K-Means redistricting at Brown U
I tried this 10 years ago and it's fast and simple but it isn't good enough.
The solver in the article seems to completely ignore existing boundaries including the boundaries to which the Census has actually counted data called 'blocks' (sometimes a city block, sometimes an empty square mile of Montana). If they're assuming that population is fungible and uniformly distributed within a Census block I think that's invalid. My k-means solver drew those nice straight lines but then assigned whole blocks based on whether the center of the block was one side of the line or the other. All the districts thus had ragged edges.
Because the k-means algorithm has very few data points to fiddle (district center, district weight) it can't find complex solutions. When I ran a k-means solver it couldn't find districts with close enough to equal population in a few places.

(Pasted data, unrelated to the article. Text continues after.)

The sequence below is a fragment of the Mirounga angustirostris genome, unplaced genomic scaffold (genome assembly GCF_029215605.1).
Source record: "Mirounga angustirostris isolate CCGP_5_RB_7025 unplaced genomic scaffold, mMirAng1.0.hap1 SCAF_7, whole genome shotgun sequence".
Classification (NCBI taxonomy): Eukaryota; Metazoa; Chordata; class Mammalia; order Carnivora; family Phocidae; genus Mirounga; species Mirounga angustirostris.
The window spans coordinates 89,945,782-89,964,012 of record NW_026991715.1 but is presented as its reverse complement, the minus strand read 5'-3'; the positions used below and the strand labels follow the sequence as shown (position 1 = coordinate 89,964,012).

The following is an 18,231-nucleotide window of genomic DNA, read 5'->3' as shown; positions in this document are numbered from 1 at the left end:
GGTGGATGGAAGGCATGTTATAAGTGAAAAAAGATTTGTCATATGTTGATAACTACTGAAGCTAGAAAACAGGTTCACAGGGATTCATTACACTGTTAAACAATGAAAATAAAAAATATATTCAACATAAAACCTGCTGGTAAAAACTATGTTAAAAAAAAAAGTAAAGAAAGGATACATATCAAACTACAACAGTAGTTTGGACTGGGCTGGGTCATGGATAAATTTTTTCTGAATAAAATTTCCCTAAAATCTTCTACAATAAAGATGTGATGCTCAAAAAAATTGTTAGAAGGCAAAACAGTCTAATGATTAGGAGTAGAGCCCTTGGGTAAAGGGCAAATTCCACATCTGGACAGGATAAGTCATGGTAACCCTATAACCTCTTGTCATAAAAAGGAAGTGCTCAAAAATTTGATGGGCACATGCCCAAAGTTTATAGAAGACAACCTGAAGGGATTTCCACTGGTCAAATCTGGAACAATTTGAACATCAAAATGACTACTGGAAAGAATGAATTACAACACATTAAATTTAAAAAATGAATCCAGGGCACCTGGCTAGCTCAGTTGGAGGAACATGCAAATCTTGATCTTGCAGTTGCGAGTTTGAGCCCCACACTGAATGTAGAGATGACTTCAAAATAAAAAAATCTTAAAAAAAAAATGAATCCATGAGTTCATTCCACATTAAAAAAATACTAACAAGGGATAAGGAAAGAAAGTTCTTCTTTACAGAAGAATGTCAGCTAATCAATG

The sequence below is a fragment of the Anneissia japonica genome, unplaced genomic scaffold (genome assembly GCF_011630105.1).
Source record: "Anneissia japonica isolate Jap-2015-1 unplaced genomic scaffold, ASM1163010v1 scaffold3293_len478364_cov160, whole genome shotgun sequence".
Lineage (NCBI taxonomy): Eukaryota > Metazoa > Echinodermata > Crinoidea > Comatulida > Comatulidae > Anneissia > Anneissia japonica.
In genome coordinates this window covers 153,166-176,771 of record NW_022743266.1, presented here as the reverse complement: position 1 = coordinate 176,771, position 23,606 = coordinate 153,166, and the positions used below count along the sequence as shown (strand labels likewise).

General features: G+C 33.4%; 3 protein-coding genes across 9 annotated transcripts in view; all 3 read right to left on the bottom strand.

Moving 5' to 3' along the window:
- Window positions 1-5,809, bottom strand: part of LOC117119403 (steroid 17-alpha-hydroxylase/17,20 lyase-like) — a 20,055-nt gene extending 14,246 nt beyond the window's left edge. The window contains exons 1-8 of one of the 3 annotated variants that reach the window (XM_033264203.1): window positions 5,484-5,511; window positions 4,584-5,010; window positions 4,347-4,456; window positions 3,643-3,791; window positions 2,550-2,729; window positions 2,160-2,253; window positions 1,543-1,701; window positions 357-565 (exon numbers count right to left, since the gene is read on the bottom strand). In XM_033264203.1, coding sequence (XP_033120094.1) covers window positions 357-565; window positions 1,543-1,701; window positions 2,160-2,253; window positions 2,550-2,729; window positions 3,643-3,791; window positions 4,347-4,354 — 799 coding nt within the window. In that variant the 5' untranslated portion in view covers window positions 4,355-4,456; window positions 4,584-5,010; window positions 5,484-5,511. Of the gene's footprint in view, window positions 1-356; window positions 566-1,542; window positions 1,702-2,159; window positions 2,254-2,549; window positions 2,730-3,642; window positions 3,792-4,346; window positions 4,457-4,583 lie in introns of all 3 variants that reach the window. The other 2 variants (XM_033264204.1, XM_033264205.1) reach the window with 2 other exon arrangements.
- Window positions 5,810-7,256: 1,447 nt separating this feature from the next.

I eventually went with a solver that considered one at a time each block on a border of two districts to see if a block would be better moved to the other district. That kind of detail and flexibility made maps that weren't as ideally simple, but still had good compactness, had much better equal-population constraint satisfaction, and should be much more workable for observing the same Census blocks that existing redistricting is done on.